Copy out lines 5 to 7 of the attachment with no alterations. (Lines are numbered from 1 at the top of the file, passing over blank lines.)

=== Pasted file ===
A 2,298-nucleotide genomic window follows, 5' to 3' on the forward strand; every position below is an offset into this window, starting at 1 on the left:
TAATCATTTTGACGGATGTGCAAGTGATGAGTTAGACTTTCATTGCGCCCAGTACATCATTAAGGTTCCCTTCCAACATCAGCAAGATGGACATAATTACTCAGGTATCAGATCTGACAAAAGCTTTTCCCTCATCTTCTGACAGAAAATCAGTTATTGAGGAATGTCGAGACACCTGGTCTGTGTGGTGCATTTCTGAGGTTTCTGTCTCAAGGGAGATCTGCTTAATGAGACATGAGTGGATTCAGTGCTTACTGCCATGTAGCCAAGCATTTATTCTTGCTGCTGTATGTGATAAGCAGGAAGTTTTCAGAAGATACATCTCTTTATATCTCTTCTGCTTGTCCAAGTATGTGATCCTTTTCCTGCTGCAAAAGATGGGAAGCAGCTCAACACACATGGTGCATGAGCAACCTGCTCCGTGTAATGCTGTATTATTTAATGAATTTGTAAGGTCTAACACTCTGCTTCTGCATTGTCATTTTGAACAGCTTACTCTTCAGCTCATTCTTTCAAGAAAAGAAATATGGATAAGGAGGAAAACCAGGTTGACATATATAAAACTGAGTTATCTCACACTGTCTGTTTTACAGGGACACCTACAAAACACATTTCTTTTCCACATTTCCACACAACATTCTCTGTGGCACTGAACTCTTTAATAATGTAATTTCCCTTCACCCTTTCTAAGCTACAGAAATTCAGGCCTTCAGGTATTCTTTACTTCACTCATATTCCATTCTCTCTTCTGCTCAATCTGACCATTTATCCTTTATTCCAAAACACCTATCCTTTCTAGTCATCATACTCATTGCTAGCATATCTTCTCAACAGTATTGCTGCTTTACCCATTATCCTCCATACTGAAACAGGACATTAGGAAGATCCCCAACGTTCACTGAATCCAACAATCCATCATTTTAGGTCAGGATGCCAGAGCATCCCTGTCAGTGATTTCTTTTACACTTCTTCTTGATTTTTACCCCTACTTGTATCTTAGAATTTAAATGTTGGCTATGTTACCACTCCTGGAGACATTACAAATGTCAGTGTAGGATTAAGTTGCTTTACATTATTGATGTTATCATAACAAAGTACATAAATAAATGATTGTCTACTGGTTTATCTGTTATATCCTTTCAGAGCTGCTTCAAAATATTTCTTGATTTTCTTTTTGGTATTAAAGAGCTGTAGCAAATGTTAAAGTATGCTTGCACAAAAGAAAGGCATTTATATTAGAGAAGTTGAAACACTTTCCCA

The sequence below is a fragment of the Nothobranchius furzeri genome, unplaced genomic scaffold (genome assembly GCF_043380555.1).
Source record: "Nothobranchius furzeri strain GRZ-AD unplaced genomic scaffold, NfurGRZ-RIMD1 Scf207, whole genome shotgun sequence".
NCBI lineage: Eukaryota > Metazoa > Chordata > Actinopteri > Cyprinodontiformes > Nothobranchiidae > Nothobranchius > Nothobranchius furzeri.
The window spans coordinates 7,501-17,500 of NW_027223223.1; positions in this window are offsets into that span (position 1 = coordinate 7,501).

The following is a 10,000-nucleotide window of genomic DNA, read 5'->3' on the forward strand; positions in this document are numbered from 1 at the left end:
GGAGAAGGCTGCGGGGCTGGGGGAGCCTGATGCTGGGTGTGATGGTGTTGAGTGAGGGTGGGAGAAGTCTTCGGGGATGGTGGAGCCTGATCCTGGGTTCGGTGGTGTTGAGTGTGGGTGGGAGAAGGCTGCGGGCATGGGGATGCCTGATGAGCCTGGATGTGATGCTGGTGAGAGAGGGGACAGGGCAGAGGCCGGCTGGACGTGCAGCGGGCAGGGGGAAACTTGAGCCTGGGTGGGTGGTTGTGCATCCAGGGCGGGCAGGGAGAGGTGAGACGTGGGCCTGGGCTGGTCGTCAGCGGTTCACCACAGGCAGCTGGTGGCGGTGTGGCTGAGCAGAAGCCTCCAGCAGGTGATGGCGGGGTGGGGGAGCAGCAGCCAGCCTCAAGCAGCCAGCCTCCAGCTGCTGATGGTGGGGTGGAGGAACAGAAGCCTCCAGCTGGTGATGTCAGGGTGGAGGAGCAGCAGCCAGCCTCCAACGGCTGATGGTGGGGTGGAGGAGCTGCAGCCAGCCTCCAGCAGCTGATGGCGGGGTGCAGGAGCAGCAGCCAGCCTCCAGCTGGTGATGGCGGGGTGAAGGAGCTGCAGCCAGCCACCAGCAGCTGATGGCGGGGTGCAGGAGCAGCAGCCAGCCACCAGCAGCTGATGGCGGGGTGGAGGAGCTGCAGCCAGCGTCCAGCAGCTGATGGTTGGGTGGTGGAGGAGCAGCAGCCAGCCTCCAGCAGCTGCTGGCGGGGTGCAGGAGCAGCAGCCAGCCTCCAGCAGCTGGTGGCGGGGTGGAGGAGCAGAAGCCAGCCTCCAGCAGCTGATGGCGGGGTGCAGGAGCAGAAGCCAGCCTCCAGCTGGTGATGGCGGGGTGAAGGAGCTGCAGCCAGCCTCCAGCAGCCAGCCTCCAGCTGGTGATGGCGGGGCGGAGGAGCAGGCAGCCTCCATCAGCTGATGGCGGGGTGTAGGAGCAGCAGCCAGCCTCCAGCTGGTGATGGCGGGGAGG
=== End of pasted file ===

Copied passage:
NCBI lineage: Eukaryota > Metazoa > Chordata > Actinopteri > Cyprinodontiformes > Nothobranchiidae > Nothobranchius > Nothobranchius furzeri.
The window spans coordinates 7,501-17,500 of NW_027223223.1; positions in this window are offsets into that span (position 1 = coordinate 7,501).

The following is a 10,000-nucleotide window of genomic DNA, read 5'->3' on the forward strand; positions in this document are numbered from 1 at the left end: